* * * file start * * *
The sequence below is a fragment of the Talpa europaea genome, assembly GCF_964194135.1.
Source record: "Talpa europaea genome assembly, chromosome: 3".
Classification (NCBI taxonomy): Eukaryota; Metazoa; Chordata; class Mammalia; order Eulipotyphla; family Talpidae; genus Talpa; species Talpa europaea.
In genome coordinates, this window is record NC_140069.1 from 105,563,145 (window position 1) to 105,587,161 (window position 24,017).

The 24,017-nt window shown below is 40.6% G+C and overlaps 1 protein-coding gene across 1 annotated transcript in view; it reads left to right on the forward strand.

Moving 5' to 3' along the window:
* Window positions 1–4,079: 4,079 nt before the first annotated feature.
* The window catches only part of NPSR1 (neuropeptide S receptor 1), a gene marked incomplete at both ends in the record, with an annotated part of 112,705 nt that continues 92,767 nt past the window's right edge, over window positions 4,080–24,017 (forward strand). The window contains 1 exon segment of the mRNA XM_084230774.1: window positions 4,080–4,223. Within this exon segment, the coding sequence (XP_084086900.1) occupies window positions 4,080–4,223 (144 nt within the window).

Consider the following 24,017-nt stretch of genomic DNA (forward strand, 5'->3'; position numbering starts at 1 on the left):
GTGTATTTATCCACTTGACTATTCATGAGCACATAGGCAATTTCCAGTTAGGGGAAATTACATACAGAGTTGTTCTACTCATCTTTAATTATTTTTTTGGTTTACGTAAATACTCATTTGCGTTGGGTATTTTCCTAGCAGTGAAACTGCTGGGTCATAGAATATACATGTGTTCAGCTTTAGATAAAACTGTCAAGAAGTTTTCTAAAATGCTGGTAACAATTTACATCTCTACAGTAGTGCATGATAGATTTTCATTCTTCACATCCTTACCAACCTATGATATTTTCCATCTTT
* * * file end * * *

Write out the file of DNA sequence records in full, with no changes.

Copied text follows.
The sequence below is a fragment of the Talpa europaea genome, assembly GCF_964194135.1.
Source record: "Talpa europaea genome assembly, chromosome: 3".
Classification (NCBI taxonomy): Eukaryota; Metazoa; Chordata; class Mammalia; order Eulipotyphla; family Talpidae; genus Talpa; species Talpa europaea.
In genome coordinates, this window is record NC_140069.1 from 105,563,145 (window position 1) to 105,587,161 (window position 24,017).

The 24,017-nt window shown below is 40.6% G+C and overlaps 1 protein-coding gene across 1 annotated transcript in view; it reads left to right on the forward strand.

Moving 5' to 3' along the window:
* Window positions 1–4,079: 4,079 nt before the first annotated feature.
* The window catches only part of NPSR1 (neuropeptide S receptor 1), a gene marked incomplete at both ends in the record, with an annotated part of 112,705 nt that continues 92,767 nt past the window's right edge, over window positions 4,080–24,017 (forward strand). The window contains 1 exon segment of the mRNA XM_084230774.1: window positions 4,080–4,223. Within this exon segment, the coding sequence (XP_084086900.1) occupies window positions 4,080–4,223 (144 nt within the window).

Consider the following 24,017-nt stretch of genomic DNA (forward strand, 5'->3'; position numbering starts at 1 on the left):
GTGTATTTATCCACTTGACTATTCATGAGCACATAGGCAATTTCCAGTTAGGGGAAATTACATACAGAGTTGTTCTACTCATCTTTAATTATTTTTTTGGTTTACGTAAATACTCATTTGCGTTGGGTATTTTCCTAGCAGTGAAACTGCTGGGTCATAGAATATACATGTGTTCAGCTTTAGATAAAACTGTCAAGAAGTTTTCTAAAATGCTGGTAACAATTTACATCTCTACAGTAGTGCATGATAGATTTTCATTCTTCACATCCTTACCAACCTATGATATTTTCCATCTTT